Four things that Microsoft needs to fix in Windows Phone 8

Coming from Android or iOS, Windows Phone 8 is an eye-opening smartphone operating system. It sets the bar pretty high when it comes to looks and performance -- the design is simply beautiful and refreshing, and the software responsive and fluid -- but it never really manages to outshine its main rivals. After living with the HTC Windows Phone 8X for a while, I can't help but notice glaring oversights in an otherwise solid proposition. The package is not complete.

You see, being pretty and going fast does not cut it among the fierce world of Android and iOS. Microsoft needs to take a good look around and take charge by solving the shortcomings of Windows Phone 8. Fact is, it's easy to pick faults with the immature app selection, like many journalists do, but that's more of a chicken and egg problem. What the software giant has to do is build on the current platform by offering better basic functionality, functionality that's necessary for a greater user experience.

1. Unified Notification Center

In Windows Phone 8, Microsoft's idea of notifications comes through live tiles. Live tiles are designed to offer notifications on a per-app basis, ranging from missed calls to unread email counters or weather data.

The implementation, however, is not perfect and could be unified in a single notification center, similar to on Android or iOS. The user would then be able to check out what's new in terms of notifications in a single place, instead of having to go through all the pinned tiles on the homescreen.

This would also make it far less confusing to follow through on notifications, and easier to dismiss irrelevant or non-important ones without having to open the app to see what's new. There are already rumors pointing to a unified notification center coming, so hopefully Microsoft has realized that live tiles alone simply do not cut it.

2. Revamped Personal Assistant

Android has Google Now, iOS has Siri, and Windows Phone 8 has... a fairly basic voice "assistant" that sounds like the female version of Stephen Hawking. By default it lists five commands, like "Call Chris mobile" and "Note Windows Phone 8 needs a personal assistant". I'm joking about the latter, but you get the picture.

The implementation is fairly basic, and could use some sprucing up. First of all, Microsoft has to find a better female or male voice that doesn't come from the annals of voice recognition history. Users should be able to have access to sports results, weather info and other mundane features in a more neatly organized interface without leaving the app, instead of summoning Bing every time.

It would be rather neat if the voice assistant could be used to display notifications through a voice command or answer questions, again without firing up Bing. Apps can take advantage of the voice recognition features too, but the only app that does it for me is Battery Sense. Microsoft develops the Facebook app, so why isn't there a corresponding voice command to post a message?

3. Improved Internet Explorer

Even though my heart lies with Chrome and Firefox on the desktop side, Windows Phone 8 comes with Internet Explorer as the default and I was rather surprised to see just how well it performs. It honestly bests Chrome on Android when it comes to responsiveness and speed. But it's not perfect.

First of all the tab management feature is bad. The user has to open the contextual menu, go to "tabs" and manage the opened pages from there. It's simply not ideal for easy access. For instance Chrome has a better implementation through swiping between opened tabs. I am not suggesting that Microsoft should copy Google, but a gesture seems much more appropriate for smartphones than a menu.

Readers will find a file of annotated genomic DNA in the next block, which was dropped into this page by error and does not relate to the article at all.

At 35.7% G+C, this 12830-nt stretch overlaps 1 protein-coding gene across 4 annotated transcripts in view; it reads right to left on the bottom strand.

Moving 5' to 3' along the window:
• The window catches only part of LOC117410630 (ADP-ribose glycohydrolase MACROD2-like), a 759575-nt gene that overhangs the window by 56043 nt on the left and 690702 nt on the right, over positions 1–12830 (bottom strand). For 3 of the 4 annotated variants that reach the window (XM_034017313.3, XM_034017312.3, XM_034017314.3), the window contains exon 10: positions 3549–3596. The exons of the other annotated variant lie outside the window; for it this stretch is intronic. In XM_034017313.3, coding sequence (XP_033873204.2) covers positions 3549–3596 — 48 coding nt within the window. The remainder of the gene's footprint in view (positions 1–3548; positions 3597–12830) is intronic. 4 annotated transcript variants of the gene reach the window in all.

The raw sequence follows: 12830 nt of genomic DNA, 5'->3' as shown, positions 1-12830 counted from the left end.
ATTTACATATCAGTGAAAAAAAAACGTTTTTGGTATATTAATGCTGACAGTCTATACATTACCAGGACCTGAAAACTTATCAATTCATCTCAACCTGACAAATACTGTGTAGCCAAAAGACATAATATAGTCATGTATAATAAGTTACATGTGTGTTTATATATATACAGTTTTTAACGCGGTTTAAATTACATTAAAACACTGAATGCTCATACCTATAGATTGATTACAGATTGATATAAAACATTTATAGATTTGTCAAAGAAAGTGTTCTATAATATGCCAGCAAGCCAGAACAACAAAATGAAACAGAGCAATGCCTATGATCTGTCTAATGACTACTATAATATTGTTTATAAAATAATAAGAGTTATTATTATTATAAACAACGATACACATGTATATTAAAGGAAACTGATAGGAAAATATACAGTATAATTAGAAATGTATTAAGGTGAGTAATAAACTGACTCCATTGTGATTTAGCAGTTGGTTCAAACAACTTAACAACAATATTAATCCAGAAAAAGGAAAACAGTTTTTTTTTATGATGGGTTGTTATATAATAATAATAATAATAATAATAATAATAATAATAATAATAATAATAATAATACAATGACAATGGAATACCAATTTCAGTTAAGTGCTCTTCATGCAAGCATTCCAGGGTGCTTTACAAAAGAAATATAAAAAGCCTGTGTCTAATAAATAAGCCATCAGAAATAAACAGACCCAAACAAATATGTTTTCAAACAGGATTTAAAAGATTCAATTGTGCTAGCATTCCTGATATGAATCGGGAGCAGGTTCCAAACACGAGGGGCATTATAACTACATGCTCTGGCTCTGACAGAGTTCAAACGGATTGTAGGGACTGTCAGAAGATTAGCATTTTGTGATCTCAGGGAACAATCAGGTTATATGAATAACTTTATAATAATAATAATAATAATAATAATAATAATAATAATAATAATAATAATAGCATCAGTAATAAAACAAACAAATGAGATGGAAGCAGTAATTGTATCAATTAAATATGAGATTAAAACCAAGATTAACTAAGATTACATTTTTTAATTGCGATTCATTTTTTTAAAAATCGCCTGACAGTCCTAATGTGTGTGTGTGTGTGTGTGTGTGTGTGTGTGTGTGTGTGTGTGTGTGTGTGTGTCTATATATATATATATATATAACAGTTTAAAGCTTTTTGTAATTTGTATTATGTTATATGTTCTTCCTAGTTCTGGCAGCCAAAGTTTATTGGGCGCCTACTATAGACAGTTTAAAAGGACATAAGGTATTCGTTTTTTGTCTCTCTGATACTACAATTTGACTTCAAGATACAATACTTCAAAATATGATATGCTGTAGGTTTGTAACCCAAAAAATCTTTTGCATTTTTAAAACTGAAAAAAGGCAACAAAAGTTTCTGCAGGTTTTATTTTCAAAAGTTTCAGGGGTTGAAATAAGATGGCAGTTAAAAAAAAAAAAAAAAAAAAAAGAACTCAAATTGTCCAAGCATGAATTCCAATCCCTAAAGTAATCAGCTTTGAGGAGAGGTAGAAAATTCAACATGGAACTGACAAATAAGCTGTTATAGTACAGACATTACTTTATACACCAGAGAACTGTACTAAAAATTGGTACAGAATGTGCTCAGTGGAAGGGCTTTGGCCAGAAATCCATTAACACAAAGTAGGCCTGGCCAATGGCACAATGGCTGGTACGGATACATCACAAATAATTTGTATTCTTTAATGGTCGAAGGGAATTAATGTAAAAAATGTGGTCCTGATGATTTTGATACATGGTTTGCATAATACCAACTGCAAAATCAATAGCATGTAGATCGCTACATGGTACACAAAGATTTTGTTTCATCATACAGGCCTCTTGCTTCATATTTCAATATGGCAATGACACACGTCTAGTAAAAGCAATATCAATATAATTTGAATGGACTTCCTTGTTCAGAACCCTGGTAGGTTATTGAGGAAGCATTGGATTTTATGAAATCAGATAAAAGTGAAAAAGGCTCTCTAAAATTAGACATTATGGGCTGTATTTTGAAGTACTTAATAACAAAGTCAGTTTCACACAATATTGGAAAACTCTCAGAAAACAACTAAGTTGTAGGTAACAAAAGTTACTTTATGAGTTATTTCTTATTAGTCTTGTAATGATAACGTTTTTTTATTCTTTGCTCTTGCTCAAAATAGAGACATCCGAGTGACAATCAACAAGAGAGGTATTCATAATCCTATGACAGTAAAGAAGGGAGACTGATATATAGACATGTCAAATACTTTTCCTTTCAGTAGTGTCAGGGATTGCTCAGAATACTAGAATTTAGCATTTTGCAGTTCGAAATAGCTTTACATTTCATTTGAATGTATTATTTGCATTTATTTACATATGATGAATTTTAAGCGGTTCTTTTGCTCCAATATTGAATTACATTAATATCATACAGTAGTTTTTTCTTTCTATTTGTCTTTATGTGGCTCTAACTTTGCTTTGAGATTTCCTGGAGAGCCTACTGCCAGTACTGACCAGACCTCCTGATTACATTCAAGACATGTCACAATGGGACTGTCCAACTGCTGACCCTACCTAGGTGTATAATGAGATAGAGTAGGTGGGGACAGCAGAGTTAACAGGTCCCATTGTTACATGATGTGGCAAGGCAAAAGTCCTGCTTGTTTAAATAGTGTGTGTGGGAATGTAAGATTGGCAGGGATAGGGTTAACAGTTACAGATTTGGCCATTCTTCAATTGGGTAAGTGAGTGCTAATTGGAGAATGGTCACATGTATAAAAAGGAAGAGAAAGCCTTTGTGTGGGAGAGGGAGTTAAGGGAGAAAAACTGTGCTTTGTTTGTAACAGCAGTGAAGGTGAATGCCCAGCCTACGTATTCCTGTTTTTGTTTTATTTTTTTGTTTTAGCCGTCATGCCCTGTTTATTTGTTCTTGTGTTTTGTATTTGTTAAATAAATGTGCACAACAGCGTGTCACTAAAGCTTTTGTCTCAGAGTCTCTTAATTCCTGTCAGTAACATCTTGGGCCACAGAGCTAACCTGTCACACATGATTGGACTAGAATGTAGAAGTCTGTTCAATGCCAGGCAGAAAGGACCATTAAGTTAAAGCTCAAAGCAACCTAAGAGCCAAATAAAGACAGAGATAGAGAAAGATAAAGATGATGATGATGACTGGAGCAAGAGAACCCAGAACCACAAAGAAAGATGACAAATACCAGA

The software giant could also add a password manager and bookmarks and password synchronization with the desktop variant of Internet Explorer 10. It's the mobile era after all, not the 2000's.

4. Unified Search

Windows Phone 8 devices, such as my HTC Windows Phone 8X, come with a physical search button, which is rather unusual for modern smartphones but also quite useful. After pressing it, users can look up various things through Bing, but, sadly, it's constricted to online use which means that searching for local items is a no-go.

It's misleading. Instead of showing local apps, contacts, music, texts or videos, users have to open individual applications to look up various information. Windows Phone 8 would be much better served by offering a unified search app which also displays local results, all while keeping the existing functionality for in-app searches.

The Chicken and Egg Problem of Google+ and Instagram

As you might imagine, not every Windows Phone 8 owner is solely a Facebook, LinkedIn or Twitter user and many, like myself, would prefer to also have Google+ integration within the Me tile and People app. It's a normal request with more than 135 million active Google+ users within the stream alone, but one that cannot be solved by Microsoft without Google stepping in.

Then there's Instagram, which is also part of the chicken and egg problem that continues to plague Windows Phone 8. The Facebook-owned social and photo-sharing network may not be as popular as Google+, but it still has more than 90 million active monthly hipsters users who also shouldn't be neglected.

Microsoft likely cannot take charge and embrace the development of a Google+ app, but seeing as the software giant developed the Facebook app why couldn't it do the same for Instagram? Having Instagram on Windows Phone 8 would surely help its adoption level among socially active folks.

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